• 2. All students are required to take U.S. Medical Licensing Examination Step 2 CK and CS for the first time after completion of their M3 year or by October 1. Students are required to pass USMLE Step 2 CK and CS for graduation. Students who do not pass Step 2 CK or CS within one year of completion of all other requirements for the M.D. degree will be dismissed from school.

If you are a student at another institution and are interested in participating in an elective at Virginia Commonwealth University, please contact Hayley Mathews, Visiting Student Coordinator, Hayley.mathews@vcuhealth.org

How to Apply

Apply to the VCU School of Medicine MD Program

Below is the process an applicant must complete in order to be accepted at the VCU School of Medicine.

  • Step One: AMCAS Application
  • Step Two: Supplemental Application
  • Step Three: Screening
  • Step Four: Interview
  • Step Five: Admission Offer
  • Step Six: Acceptance and Deposit

Visit the MD Admissions site for more information on how to apply to the VCU School of Medicine MD Program.

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Contact Us

Office Address

Medical Education Curriculum Office
VCU School of Medicine
Physical Address: McGlothlin Medical Education Center (MMEC), 1201 E Marshall St., 4th Floor
Mailing Address: Box 980565
Richmond, Virginia 23298-0565
Phone: 804-828-9790
Fax: 804-828-5115

Faculty & Staff

Susan DiGiovanni, M.D.

Susan DiGiovanni, M.D.

Sr Assoc Dean, Medical Education & Student Affairs

Susan DiGiovanni, M.D.

Susan DiGiovanni, M.D.

Sr Assoc Dean, Medical Education & Student Affairs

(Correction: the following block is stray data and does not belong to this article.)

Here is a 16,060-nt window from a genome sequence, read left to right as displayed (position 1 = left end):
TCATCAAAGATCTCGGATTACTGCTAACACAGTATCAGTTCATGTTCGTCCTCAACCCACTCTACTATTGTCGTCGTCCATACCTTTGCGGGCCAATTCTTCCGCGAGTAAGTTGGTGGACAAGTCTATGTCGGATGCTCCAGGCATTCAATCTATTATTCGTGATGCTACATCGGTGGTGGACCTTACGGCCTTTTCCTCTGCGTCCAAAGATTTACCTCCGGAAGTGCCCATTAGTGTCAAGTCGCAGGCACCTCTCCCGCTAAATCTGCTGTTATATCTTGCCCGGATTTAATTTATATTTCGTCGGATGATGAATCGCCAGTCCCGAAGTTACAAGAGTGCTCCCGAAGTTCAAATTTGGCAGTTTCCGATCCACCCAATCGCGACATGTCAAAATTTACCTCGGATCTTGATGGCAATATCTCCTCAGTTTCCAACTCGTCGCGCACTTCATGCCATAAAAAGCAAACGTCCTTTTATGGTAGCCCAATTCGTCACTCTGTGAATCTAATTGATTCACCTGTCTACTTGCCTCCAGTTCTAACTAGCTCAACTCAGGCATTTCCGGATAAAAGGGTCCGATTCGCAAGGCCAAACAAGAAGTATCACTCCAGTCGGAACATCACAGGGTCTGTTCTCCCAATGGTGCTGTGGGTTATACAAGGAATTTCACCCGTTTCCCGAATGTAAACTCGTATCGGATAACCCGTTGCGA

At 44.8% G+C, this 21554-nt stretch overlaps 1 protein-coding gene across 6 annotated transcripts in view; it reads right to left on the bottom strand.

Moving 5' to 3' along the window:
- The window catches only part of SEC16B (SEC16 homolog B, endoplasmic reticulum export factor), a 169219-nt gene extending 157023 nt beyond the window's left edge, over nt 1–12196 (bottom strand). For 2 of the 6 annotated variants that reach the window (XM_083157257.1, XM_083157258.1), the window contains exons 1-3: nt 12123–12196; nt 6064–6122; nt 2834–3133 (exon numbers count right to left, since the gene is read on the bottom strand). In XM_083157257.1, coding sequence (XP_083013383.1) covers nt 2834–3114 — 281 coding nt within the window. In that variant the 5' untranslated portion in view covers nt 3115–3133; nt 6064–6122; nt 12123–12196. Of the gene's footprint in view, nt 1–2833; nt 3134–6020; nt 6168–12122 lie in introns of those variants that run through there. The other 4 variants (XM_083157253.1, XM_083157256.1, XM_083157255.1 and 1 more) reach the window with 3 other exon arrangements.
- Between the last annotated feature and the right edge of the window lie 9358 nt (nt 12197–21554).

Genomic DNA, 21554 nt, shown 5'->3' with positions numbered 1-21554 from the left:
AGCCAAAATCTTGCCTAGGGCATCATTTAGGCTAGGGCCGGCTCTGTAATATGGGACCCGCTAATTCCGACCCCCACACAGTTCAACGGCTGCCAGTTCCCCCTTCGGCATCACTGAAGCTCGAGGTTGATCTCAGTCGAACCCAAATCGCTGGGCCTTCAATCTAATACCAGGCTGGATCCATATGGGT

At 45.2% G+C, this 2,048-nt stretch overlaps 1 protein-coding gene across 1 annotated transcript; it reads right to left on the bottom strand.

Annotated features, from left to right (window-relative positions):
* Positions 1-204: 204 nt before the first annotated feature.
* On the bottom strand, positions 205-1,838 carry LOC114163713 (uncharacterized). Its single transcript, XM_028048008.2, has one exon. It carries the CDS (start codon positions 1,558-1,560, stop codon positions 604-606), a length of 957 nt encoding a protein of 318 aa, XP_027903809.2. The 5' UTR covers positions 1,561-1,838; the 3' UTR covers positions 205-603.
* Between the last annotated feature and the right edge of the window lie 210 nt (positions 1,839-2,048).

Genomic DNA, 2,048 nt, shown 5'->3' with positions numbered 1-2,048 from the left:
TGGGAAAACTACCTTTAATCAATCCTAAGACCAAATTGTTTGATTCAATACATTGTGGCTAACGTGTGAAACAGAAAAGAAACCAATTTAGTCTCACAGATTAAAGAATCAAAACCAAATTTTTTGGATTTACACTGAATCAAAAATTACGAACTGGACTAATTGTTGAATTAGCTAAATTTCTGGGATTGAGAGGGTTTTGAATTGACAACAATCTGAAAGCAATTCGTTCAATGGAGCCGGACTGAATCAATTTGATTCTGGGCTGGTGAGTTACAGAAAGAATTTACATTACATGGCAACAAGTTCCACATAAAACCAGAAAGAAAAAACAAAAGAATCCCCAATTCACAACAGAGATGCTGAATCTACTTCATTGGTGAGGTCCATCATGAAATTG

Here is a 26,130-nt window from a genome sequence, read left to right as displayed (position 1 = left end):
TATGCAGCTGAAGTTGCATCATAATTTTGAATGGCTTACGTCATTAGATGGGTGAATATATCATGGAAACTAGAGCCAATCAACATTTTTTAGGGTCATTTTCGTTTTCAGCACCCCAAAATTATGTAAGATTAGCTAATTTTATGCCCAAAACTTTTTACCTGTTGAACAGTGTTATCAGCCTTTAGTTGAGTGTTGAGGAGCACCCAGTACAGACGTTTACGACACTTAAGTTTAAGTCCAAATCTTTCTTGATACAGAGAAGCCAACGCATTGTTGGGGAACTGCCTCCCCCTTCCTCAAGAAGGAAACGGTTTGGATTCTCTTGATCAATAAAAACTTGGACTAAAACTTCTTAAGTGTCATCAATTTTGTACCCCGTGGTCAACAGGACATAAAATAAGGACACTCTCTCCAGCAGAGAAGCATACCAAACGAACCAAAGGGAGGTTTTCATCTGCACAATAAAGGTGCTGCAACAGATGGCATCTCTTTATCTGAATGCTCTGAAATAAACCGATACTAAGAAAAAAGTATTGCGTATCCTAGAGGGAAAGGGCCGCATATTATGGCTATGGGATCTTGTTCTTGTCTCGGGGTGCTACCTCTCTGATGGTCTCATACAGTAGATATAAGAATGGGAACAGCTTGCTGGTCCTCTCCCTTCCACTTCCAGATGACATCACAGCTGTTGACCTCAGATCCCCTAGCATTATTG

Medical Education and Student Affairs

Phone: 804-828-9790

Fax: 804-828-0086

Email: susan.digiovanni@vcuhealth.org

Address/Location:
McGlothlin Medical Education Center, 4th floor, Curriculum Office

Diane Biskobing, M.D.

Diane Biskobing, M.D.

Assistant Dean for Medical Education

Diane Biskobing, M.D.

Diane Biskobing, M.D.

Assistant Dean for Medical Education

Medical Education Curriculum Office

Email: diane.biskobing@vcuhealth.org

Michael Ryan, M.D.

Michael Ryan, M.D.

Assistant Dean for Clinical Medical Education

Michael Ryan, M.D.

Michael Ryan, M.D.

Assistant Dean for Clinical Medical Education

Medical Education Curriculum Office

Email: michael.ryan1@vcuhealth.org

Lelia Brinegar, EdD

Lelia Brinegar, EdD

Assistant Dean for Curriculum

Lelia Brinegar, EdD

Lelia Brinegar, EdD

Assistant Dean for Curriculum

Medical Education Curriculum

Email: lelia.brinegar@vcuhealth.org

Thasia Lewis

Thasia Lewis

Curriculum Manager

Thasia Lewis

Thasia Lewis

Curriculum Manager

Medical Education Curriculum Office

Email: thasia.lewis@vcuhealth.org

Kathy Naneyshvili

Kathy Naneyshvili

Administrative Assistant

Kathy Naneyshvili

Kathy Naneyshvili

Administrative Assistant

Medical Education Curriculum Office

Email: kathy.naneyshvili@vcuhealth.org

Autumn Griffin

Autumn Griffin